How to find your company’s purpose

Author

Leon Jacobs

August 25, 2015

This article originally appeared on The Next Web

I recently flew across the world with an airline that for all intents and purposes shouldn’t exist.

South African Airways has been so poorly mismanaged that it relies on government bailouts to keep it afloat (or ‘aflight’ in their case).

Everything about my recent experience was a reminder of the systemic failure that grips the company: I had a check-in lady scream at me while I was speaking with my travel partners like I was a misbehaving child, and on a 15-hour leg of the journey I was seated near a lavatory door that spoke dolphin. Every time it was opened or closed it let out a high-pitched squeak.

After some time thinking about it (I had more than enough on the plane ride) I realised that whatever caused the check-in lady to raise her voice was the same thing that prevents the maintenance staff from oiling the hinges on the bathroom door.

Airplane Lights

The company isn’t just out of cash. It’s out of drive. Out of morale. Out of purpose.

The importance of purpose

Purpose tends to be a wishy washy concept that flies over people’s heads. Especially in a business context.

Yet, defining a business’s purpose is the most important strategic decision any entrepreneur can make.

And neglecting to do so can have disastrous consequences.

Purpose speaks to the core of the business place. It is the more nuanced answer to the questions: Why does this business exist? What role does it play in society? What does it offer to the world in exchange for money?

Most entrepreneurs can answer that question with some level of certainty.

  • We plumb pipes.
  • We bake bread.
  • We code apps.
  • We fix cars.

But real purpose goes beyond those surface-level answers. Figuring out your business’s true purpose means discovering what deep emotional benefit you deliver. Or at the very least, finding out what makes you memorable and distinguishable from the competition.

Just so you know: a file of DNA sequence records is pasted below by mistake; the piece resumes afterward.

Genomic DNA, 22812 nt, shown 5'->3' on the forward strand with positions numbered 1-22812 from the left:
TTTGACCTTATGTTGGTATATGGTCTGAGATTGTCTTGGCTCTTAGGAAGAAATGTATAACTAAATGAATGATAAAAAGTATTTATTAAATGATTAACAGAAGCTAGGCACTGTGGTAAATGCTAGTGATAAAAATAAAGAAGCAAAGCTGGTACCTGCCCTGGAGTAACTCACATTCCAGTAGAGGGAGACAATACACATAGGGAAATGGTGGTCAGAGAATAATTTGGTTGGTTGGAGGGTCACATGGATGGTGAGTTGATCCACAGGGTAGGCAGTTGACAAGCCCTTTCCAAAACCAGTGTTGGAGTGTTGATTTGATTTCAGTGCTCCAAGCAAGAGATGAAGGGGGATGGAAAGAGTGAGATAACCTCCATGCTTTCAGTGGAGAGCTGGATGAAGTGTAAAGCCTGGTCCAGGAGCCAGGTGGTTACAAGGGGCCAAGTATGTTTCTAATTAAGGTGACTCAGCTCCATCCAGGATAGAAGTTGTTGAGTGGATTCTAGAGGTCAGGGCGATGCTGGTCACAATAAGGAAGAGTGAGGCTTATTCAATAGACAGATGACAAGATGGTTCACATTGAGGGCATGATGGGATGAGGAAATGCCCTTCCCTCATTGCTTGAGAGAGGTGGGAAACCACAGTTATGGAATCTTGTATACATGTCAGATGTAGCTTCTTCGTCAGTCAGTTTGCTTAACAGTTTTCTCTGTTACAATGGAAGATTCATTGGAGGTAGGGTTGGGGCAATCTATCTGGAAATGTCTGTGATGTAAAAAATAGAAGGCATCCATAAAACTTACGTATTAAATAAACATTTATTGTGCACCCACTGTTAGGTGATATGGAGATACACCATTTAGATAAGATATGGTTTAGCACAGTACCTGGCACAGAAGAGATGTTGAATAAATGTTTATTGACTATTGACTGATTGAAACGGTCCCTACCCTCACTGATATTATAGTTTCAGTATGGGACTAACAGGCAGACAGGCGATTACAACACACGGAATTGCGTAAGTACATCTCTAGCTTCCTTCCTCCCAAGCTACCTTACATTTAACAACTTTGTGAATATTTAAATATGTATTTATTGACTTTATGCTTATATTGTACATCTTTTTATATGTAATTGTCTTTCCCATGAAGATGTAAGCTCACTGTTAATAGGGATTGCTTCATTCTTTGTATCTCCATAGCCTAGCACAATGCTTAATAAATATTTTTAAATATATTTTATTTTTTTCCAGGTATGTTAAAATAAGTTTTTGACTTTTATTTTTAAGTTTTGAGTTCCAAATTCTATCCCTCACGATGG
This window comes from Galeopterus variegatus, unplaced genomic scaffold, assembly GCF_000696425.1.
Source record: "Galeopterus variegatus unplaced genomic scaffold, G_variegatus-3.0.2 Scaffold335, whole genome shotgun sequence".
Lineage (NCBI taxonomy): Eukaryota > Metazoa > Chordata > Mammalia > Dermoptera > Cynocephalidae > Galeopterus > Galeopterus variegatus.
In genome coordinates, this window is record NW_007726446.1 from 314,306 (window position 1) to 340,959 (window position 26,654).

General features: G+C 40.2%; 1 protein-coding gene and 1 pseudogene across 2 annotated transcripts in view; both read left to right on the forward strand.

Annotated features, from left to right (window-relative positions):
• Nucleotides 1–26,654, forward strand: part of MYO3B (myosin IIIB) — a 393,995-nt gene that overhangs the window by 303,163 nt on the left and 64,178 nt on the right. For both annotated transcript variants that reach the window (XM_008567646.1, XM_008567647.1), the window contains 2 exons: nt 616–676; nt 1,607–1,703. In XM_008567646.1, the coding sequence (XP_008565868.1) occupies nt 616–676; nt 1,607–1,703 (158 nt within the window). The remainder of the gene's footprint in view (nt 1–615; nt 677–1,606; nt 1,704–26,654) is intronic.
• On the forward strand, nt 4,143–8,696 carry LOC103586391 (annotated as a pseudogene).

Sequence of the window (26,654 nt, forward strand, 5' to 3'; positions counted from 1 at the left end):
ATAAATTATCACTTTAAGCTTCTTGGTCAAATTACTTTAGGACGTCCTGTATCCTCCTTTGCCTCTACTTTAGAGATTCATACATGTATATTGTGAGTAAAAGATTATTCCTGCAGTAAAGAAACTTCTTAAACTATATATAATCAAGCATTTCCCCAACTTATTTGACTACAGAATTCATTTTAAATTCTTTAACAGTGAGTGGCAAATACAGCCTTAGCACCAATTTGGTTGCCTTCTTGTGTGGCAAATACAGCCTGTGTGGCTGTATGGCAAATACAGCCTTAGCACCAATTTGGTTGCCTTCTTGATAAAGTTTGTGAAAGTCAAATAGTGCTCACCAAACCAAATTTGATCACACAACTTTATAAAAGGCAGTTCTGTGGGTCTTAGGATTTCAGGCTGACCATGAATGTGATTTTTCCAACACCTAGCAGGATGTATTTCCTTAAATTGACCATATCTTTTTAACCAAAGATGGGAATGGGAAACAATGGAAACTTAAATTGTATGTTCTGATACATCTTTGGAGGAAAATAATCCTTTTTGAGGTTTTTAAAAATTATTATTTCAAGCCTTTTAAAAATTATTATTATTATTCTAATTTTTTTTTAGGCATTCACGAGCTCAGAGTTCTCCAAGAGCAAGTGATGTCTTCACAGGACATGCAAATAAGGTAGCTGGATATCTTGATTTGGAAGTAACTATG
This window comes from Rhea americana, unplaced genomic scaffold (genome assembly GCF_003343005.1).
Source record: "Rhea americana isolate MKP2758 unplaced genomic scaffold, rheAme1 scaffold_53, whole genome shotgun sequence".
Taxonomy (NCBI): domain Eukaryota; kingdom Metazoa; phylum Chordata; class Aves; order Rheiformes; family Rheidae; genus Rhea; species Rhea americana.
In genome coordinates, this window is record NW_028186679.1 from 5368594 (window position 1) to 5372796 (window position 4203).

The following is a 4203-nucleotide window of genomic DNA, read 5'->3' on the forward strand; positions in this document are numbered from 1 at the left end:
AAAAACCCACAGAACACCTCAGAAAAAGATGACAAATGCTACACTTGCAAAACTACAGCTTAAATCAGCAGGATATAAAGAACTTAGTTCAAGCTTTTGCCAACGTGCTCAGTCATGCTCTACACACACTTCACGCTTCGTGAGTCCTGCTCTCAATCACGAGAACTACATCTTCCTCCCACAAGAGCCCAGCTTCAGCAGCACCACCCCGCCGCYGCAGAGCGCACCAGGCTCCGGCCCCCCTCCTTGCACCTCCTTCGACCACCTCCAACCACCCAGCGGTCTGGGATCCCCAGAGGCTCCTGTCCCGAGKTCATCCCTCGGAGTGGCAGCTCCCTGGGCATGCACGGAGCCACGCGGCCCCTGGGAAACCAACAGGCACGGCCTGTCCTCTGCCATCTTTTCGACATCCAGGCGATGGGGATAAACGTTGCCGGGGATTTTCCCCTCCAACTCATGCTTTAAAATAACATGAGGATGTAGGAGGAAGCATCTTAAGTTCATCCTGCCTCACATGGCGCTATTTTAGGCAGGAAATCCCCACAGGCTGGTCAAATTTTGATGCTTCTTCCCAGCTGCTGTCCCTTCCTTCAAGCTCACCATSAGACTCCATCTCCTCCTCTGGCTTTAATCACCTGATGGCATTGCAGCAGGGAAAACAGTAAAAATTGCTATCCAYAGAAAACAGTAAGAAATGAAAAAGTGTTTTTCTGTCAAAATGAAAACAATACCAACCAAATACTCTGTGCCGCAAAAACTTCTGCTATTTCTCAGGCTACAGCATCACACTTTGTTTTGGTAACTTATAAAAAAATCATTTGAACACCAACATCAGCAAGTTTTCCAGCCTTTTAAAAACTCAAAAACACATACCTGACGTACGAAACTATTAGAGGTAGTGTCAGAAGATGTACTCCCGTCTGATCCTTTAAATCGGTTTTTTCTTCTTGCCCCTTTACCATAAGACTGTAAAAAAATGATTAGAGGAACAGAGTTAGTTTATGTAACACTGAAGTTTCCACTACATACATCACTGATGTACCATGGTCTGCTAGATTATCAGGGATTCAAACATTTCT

View of hundreds of documents in the arc

Evernote: A planet with the memory of an elephant

Consider Evernote for a second.

A superficial observation would be that they produce and maintain a suite of apps and cloud-based software suited to taking and keeping notes and other keepsakes.

But take a closer look at the logo.

evernote_logo_center_4c-lrg

Do you see that little elephant? In folklore and science alike, elephants are known as the animal with the longest memory (an elephant never forgets!)

This speaks directly to the deep emotional purpose that drives the Evernote brand: To be the world’s memory.

This is such a simple, yet profound statement—one that is easy to grasp and makes everyone who comes into contact with the brand understand what they are about.

Beyond just being a rallying point for the company, this purpose provides a useful north star for employees thinking about future product development and design.

With this purpose in mind when a team sits down to imagine a new note-taking app for a tablet they’re thinking: how will this new extension help us to serve our purpose of being the world’s memory.

The purpose is the invisible force that holds everything together. Like the wind that moves the leaves of the tree, so the purpose stirs every part of the company to move in a unified way.

But my business is too small to have a purpose…

You may wonder if all this talk is only relevant to big companies—the ones who aren’t fighting for survival, but for their place in history.

Not at all. The smallest business can and should have a purpose to distinguish itself from its rivals and to make it clear to its customers how it can fit into their lives—and ultimately, why they need it.

movable type

Let’s look at another simple, hypothetical example: